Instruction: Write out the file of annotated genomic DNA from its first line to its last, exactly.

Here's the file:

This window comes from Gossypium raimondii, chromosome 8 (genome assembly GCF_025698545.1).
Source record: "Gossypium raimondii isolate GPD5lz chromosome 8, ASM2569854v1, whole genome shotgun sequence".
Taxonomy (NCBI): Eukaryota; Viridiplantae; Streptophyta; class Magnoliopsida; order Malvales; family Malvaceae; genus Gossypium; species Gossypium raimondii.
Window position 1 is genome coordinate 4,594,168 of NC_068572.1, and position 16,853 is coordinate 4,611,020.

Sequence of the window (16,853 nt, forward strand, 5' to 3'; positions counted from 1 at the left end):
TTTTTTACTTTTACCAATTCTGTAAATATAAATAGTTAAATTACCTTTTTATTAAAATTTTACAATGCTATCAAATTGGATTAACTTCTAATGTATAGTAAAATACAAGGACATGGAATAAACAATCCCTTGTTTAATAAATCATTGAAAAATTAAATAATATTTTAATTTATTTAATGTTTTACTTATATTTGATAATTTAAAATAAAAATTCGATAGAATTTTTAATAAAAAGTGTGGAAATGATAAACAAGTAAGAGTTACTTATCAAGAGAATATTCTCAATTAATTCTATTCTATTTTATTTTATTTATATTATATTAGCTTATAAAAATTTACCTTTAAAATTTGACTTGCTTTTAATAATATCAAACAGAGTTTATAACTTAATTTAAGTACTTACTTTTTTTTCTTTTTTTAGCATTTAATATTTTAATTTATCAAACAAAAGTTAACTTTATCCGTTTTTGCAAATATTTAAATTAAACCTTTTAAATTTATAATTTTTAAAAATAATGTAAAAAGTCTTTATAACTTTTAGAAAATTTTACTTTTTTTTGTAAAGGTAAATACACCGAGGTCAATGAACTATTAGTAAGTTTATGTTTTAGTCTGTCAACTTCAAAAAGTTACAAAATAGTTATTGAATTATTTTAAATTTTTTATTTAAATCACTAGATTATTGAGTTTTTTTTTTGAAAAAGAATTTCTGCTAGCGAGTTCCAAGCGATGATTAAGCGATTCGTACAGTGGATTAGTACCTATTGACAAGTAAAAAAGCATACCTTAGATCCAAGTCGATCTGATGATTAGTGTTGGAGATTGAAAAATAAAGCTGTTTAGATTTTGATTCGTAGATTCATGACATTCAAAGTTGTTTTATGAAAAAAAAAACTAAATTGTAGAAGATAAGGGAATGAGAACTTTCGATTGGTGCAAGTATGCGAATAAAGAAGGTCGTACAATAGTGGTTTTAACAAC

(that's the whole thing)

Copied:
This window comes from Gossypium raimondii, chromosome 8 (genome assembly GCF_025698545.1).
Source record: "Gossypium raimondii isolate GPD5lz chromosome 8, ASM2569854v1, whole genome shotgun sequence".
Taxonomy (NCBI): Eukaryota; Viridiplantae; Streptophyta; class Magnoliopsida; order Malvales; family Malvaceae; genus Gossypium; species Gossypium raimondii.
Window position 1 is genome coordinate 4,594,168 of NC_068572.1, and position 16,853 is coordinate 4,611,020.

Sequence of the window (16,853 nt, forward strand, 5' to 3'; positions counted from 1 at the left end):
TTTTTTACTTTTACCAATTCTGTAAATATAAATAGTTAAATTACCTTTTTATTAAAATTTTACAATGCTATCAAATTGGATTAACTTCTAATGTATAGTAAAATACAAGGACATGGAATAAACAATCCCTTGTTTAATAAATCATTGAAAAATTAAATAATATTTTAATTTATTTAATGTTTTACTTATATTTGATAATTTAAAATAAAAATTCGATAGAATTTTTAATAAAAAGTGTGGAAATGATAAACAAGTAAGAGTTACTTATCAAGAGAATATTCTCAATTAATTCTATTCTATTTTATTTTATTTATATTATATTAGCTTATAAAAATTTACCTTTAAAATTTGACTTGCTTTTAATAATATCAAACAGAGTTTATAACTTAATTTAAGTACTTACTTTTTTTTCTTTTTTTAGCATTTAATATTTTAATTTATCAAACAAAAGTTAACTTTATCCGTTTTTGCAAATATTTAAATTAAACCTTTTAAATTTATAATTTTTAAAAATAATGTAAAAAGTCTTTATAACTTTTAGAAAATTTTACTTTTTTTTGTAAAGGTAAATACACCGAGGTCAATGAACTATTAGTAAGTTTATGTTTTAGTCTGTCAACTTCAAAAAGTTACAAAATAGTTATTGAATTATTTTAAATTTTTTATTTAAATCACTAGATTATTGAGTTTTTTTTTTGAAAAAGAATTTCTGCTAGCGAGTTCCAAGCGATGATTAAGCGATTCGTACAGTGGATTAGTACCTATTGACAAGTAAAAAAGCATACCTTAGATCCAAGTCGATCTGATGATTAGTGTTGGAGATTGAAAAATAAAGCTGTTTAGATTTTGATTCGTAGATTCATGACATTCAAAGTTGTTTTATGAAAAAAAAAACTAAATTGTAGAAGATAAGGGAATGAGAACTTTCGATTGGTGCAAGTATGCGAATAAAGAAGGTCGTACAATAGTGGTTTTAACAAC